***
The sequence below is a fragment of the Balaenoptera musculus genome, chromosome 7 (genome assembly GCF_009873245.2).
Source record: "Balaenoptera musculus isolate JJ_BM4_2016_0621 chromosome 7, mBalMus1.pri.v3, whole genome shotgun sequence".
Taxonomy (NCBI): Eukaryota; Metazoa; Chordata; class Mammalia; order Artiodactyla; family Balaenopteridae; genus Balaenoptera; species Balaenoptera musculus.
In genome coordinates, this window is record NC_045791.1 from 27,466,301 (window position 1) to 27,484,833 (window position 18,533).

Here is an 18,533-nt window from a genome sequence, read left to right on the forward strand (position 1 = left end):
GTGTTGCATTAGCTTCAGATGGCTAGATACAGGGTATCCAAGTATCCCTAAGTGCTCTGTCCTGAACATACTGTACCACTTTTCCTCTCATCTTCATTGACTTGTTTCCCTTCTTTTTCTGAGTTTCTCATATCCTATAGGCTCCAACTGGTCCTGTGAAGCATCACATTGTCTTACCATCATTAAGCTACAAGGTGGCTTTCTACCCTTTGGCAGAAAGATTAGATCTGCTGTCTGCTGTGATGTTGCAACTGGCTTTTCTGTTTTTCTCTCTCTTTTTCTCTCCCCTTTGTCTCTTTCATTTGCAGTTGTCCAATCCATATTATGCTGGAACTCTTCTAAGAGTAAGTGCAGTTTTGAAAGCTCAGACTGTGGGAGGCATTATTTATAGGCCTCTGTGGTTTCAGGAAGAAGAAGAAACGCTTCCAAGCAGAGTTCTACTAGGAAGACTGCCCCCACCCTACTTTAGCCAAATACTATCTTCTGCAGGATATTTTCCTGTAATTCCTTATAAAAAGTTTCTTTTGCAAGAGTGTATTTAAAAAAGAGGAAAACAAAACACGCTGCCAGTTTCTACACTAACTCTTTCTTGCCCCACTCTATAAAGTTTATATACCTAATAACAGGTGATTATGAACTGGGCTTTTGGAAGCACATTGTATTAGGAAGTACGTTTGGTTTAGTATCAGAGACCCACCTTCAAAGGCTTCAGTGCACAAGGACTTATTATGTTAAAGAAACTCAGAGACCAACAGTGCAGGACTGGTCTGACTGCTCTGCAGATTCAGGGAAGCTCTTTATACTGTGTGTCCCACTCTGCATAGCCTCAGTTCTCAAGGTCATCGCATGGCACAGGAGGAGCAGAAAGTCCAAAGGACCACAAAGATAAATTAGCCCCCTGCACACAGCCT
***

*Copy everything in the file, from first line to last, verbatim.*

The sequence below is a fragment of the Balaenoptera musculus genome, chromosome 7 (genome assembly GCF_009873245.2).
Source record: "Balaenoptera musculus isolate JJ_BM4_2016_0621 chromosome 7, mBalMus1.pri.v3, whole genome shotgun sequence".
Taxonomy (NCBI): Eukaryota; Metazoa; Chordata; class Mammalia; order Artiodactyla; family Balaenopteridae; genus Balaenoptera; species Balaenoptera musculus.
In genome coordinates, this window is record NC_045791.1 from 27,466,301 (window position 1) to 27,484,833 (window position 18,533).

Here is an 18,533-nt window from a genome sequence, read left to right on the forward strand (position 1 = left end):
GTGTTGCATTAGCTTCAGATGGCTAGATACAGGGTATCCAAGTATCCCTAAGTGCTCTGTCCTGAACATACTGTACCACTTTTCCTCTCATCTTCATTGACTTGTTTCCCTTCTTTTTCTGAGTTTCTCATATCCTATAGGCTCCAACTGGTCCTGTGAAGCATCACATTGTCTTACCATCATTAAGCTACAAGGTGGCTTTCTACCCTTTGGCAGAAAGATTAGATCTGCTGTCTGCTGTGATGTTGCAACTGGCTTTTCTGTTTTTCTCTCTCTTTTTCTCTCCCCTTTGTCTCTTTCATTTGCAGTTGTCCAATCCATATTATGCTGGAACTCTTCTAAGAGTAAGTGCAGTTTTGAAAGCTCAGACTGTGGGAGGCATTATTTATAGGCCTCTGTGGTTTCAGGAAGAAGAAGAAACGCTTCCAAGCAGAGTTCTACTAGGAAGACTGCCCCCACCCTACTTTAGCCAAATACTATCTTCTGCAGGATATTTTCCTGTAATTCCTTATAAAAAGTTTCTTTTGCAAGAGTGTATTTAAAAAAGAGGAAAACAAAACACGCTGCCAGTTTCTACACTAACTCTTTCTTGCCCCACTCTATAAAGTTTATATACCTAATAACAGGTGATTATGAACTGGGCTTTTGGAAGCACATTGTATTAGGAAGTACGTTTGGTTTAGTATCAGAGACCCACCTTCAAAGGCTTCAGTGCACAAGGACTTATTATGTTAAAGAAACTCAGAGACCAACAGTGCAGGACTGGTCTGACTGCTCTGCAGATTCAGGGAAGCTCTTTATACTGTGTGTCCCACTCTGCATAGCCTCAGTTCTCAAGGTCATCGCATGGCACAGGAGGAGCAGAAAGTCCAAAGGACCACAAAGATAAATTAGCCCCCTGCACACAGCCT